Auschwitz-Birkenau concentration camp| "Arbeit macht frei"
Auschwitz Travel Blog› entry 4 of 4 › view all entries
June 1st, 2009 – by: herman_munster
Last day in Krakow. I woke up just 15 minutes before Auschwitz-Birkenau Concentration Camp tour departed at 8am. Feeling disoriented I made a request to put my backpack at the hostel reception and run as fast as I could to be there and luckily the bus was still there. The day before I was on Salt Mines Tour and had purchased the Concentration tour to secure the place.
Auschwitz was the scene of the extermination and concentration camps during WWII, where over one and a half million Jews, Polish political prisoners, Roma, Communists, homosexuals and "anti-social elements" were murdered by the Nazis.
In Auschwitz, at least one and a half million innocent people of many nations died, 90 percent of them Jews. Human language is too poor to describe all those cruelties that the inmates - men, women and children - had to face and go through every day. They were not only killed in the most atrocious way, they also die from starvation, and numberless human beings had to work hardest under unbelievable conditions until they died from exhaustion.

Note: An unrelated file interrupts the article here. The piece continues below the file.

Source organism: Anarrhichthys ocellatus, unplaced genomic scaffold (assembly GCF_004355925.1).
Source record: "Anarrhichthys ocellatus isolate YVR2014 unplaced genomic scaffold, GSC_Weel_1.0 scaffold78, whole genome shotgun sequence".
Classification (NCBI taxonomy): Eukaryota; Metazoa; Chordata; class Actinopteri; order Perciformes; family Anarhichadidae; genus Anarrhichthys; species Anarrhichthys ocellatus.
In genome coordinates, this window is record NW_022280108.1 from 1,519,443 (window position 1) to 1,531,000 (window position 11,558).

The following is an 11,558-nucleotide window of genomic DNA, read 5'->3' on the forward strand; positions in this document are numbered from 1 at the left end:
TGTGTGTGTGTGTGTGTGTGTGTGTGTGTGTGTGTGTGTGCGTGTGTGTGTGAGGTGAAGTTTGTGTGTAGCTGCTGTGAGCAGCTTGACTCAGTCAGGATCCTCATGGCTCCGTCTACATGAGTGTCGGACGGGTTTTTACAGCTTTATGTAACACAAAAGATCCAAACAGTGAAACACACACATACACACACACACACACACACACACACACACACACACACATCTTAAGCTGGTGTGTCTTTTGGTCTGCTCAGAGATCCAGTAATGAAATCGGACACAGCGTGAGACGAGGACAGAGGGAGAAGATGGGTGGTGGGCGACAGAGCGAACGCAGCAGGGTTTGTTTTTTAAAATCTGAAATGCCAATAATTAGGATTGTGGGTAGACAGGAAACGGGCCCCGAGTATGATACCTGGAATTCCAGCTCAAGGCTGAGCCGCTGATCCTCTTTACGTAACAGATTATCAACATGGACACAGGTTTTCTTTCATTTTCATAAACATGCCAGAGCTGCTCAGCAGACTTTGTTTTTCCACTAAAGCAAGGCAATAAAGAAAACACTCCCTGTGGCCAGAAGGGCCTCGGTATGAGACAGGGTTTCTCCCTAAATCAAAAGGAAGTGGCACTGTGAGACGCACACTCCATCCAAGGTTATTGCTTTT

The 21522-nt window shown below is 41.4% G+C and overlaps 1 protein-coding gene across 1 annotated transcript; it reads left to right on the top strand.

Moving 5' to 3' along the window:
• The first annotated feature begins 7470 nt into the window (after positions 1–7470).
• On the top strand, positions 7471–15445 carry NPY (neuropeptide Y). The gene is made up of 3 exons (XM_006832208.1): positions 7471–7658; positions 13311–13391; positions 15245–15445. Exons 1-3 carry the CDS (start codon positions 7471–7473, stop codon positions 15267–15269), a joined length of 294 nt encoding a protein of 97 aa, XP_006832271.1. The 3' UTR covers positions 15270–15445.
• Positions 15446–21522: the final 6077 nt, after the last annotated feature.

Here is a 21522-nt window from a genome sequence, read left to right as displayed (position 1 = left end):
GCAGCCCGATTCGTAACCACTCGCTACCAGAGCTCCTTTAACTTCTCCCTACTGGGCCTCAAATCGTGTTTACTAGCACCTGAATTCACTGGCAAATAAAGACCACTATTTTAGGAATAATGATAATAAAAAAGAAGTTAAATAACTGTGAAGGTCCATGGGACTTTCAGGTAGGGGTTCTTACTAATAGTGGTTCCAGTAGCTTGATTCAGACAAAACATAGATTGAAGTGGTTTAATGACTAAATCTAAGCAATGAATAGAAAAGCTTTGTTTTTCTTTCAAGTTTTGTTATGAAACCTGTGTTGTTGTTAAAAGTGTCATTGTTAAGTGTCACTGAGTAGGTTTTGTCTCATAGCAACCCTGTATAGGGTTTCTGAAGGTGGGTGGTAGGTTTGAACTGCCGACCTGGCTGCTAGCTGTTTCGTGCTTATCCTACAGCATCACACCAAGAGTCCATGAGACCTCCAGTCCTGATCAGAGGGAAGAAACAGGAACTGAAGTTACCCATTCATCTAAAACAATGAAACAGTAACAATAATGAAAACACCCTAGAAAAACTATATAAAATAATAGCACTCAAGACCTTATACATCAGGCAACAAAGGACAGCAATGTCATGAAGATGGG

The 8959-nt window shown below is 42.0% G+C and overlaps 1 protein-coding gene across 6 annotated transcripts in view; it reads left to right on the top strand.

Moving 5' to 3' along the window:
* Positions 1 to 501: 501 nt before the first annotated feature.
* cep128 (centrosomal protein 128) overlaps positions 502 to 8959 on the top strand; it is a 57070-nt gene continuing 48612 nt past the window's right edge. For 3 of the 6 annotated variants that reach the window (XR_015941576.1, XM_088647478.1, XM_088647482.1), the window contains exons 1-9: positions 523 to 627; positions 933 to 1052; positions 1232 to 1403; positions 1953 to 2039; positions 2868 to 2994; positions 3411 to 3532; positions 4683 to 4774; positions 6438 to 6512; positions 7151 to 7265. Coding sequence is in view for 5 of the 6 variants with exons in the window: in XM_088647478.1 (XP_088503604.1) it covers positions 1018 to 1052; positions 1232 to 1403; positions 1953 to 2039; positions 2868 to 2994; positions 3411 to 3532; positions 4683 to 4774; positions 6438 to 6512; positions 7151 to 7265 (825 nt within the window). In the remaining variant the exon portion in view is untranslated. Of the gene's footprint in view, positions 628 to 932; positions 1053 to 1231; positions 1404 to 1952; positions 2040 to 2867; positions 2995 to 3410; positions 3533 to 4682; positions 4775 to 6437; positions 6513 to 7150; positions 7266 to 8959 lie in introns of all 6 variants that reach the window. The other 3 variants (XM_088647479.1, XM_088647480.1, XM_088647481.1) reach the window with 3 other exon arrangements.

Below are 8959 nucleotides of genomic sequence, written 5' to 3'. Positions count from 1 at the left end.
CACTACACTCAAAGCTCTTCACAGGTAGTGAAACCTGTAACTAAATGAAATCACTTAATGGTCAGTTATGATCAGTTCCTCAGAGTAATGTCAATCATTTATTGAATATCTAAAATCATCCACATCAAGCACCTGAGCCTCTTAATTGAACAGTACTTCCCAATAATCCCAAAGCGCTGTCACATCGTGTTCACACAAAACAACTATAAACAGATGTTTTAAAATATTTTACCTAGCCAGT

Four years of Auschwitz mean the realization of a deeply inhuman ideology which exterminated people by means of industrial methods after they had been selected according to "racial principles".
Today, the remains of the camp cannot give total insight into what happened there to hundreds thousands of people anymore. The young generations, who never had to face a German concentration camp, can hardly believe, and even less understand, what cruelties the Nazis committed in Auschwitz as well as in other similar places. But I can imagine how unbelievable in their dimensions and brutality happened about 65 years ago. For all greatest historical event timeline, this one just took place around half a century ago.
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